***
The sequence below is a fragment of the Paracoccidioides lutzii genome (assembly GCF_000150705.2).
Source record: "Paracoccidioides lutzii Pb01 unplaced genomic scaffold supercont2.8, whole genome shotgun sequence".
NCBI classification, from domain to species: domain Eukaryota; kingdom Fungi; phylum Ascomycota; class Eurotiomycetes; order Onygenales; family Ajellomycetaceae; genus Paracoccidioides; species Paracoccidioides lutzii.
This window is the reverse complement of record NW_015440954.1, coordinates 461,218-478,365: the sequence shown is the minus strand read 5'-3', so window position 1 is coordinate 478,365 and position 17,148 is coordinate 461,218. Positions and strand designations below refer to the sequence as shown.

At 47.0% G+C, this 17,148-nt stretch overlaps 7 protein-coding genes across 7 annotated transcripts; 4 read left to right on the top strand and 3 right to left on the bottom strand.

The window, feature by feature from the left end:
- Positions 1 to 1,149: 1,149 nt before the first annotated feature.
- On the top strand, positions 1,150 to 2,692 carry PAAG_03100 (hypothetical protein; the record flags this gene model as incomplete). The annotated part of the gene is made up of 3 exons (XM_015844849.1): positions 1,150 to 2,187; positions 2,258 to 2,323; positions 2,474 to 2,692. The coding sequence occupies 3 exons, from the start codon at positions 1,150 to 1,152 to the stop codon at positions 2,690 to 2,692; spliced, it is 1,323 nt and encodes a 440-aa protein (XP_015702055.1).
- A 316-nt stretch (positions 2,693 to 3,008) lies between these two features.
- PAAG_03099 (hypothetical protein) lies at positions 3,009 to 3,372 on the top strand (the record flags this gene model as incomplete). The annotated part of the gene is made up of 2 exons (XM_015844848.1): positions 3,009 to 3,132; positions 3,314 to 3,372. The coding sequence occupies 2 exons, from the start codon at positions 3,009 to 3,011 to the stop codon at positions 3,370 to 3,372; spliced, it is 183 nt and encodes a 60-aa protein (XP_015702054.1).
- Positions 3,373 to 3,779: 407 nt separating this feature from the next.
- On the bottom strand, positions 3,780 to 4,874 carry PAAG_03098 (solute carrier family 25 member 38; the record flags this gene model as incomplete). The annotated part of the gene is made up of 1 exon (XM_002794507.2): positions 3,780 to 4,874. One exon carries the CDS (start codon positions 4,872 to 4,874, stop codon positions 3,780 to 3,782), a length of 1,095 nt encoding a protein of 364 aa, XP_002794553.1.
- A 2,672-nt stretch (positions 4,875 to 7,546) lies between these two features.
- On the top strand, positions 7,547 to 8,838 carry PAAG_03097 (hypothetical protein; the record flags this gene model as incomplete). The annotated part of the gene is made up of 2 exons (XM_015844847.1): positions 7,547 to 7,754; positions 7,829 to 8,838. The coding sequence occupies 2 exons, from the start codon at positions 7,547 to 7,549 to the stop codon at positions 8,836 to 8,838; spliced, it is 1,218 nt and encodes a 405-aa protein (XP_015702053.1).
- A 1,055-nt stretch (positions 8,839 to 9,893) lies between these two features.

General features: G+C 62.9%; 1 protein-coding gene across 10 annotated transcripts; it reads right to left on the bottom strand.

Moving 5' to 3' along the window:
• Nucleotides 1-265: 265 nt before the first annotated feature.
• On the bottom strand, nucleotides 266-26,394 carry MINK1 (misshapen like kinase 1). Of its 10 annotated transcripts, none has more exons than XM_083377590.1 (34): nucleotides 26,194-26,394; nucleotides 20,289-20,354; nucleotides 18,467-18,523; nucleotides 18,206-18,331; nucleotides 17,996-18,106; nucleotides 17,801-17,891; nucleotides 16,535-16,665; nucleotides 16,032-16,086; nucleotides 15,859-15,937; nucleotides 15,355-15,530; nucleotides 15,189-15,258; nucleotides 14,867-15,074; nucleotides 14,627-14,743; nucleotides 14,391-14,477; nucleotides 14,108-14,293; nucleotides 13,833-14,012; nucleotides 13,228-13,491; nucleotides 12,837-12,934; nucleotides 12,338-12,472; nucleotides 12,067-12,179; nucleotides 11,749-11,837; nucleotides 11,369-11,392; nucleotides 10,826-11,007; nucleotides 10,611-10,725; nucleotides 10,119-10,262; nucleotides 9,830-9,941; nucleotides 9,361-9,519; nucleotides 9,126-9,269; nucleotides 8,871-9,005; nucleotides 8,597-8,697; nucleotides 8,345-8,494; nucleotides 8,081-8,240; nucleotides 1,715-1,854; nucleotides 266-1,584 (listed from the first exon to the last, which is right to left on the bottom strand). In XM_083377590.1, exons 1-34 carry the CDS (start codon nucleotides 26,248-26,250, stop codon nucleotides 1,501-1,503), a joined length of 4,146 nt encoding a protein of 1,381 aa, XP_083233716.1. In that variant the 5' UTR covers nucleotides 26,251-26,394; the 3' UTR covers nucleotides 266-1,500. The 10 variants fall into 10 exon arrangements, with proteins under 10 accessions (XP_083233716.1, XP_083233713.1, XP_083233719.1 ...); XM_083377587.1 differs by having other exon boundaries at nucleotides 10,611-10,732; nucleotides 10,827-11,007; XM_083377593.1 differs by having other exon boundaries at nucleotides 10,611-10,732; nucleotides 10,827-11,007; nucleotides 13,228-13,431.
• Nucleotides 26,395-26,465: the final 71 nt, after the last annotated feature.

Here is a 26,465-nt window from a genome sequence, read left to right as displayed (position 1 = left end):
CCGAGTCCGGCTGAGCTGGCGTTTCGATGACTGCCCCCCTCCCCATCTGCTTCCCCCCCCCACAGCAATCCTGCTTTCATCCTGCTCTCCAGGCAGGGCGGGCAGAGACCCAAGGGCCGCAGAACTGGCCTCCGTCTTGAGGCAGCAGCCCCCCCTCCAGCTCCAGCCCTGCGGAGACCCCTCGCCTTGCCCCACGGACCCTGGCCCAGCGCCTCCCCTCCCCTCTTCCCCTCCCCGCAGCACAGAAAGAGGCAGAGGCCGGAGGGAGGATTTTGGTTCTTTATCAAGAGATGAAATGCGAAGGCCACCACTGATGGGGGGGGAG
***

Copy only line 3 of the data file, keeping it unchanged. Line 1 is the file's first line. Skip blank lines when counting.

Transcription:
NCBI classification, from domain to species: domain Eukaryota; kingdom Fungi; phylum Ascomycota; class Eurotiomycetes; order Onygenales; family Ajellomycetaceae; genus Paracoccidioides; species Paracoccidioides lutzii.